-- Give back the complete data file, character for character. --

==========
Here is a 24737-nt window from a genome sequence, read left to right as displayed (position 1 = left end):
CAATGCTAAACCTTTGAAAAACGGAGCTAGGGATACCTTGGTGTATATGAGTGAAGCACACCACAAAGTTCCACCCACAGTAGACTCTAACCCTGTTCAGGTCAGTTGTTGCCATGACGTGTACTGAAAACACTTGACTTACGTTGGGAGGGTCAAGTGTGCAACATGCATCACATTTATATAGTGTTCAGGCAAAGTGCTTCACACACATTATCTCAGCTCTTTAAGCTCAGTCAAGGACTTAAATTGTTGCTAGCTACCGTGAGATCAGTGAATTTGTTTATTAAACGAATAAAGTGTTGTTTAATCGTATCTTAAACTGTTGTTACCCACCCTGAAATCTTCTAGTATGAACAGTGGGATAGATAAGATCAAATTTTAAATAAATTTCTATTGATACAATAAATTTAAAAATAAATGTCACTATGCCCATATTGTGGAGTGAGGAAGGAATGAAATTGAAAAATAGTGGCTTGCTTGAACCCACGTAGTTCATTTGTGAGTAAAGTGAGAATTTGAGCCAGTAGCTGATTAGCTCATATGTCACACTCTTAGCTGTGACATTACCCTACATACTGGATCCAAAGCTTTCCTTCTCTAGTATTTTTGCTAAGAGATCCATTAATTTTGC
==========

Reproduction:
Here is a 24737-nt window from a genome sequence, read left to right as displayed (position 1 = left end):
CAATGCTAAACCTTTGAAAAACGGAGCTAGGGATACCTTGGTGTATATGAGTGAAGCACACCACAAAGTTCCACCCACAGTAGACTCTAACCCTGTTCAGGTCAGTTGTTGCCATGACGTGTACTGAAAACACTTGACTTACGTTGGGAGGGTCAAGTGTGCAACATGCATCACATTTATATAGTGTTCAGGCAAAGTGCTTCACACACATTATCTCAGCTCTTTAAGCTCAGTCAAGGACTTAAATTGTTGCTAGCTACCGTGAGATCAGTGAATTTGTTTATTAAACGAATAAAGTGTTGTTTAATCGTATCTTAAACTGTTGTTACCCACCCTGAAATCTTCTAGTATGAACAGTGGGATAGATAAGATCAAATTTTAAATAAATTTCTATTGATACAATAAATTTAAAAATAAATGTCACTATGCCCATATTGTGGAGTGAGGAAGGAATGAAATTGAAAAATAGTGGCTTGCTTGAACCCACGTAGTTCATTTGTGAGTAAAGTGAGAATTTGAGCCAGTAGCTGATTAGCTCATATGTCACACTCTTAGCTGTGACATTACCCTACATACTGGATCCAAAGCTTTCCTTCTCTAGTATTTTTGCTAAGAGATCCATTAATTTTGC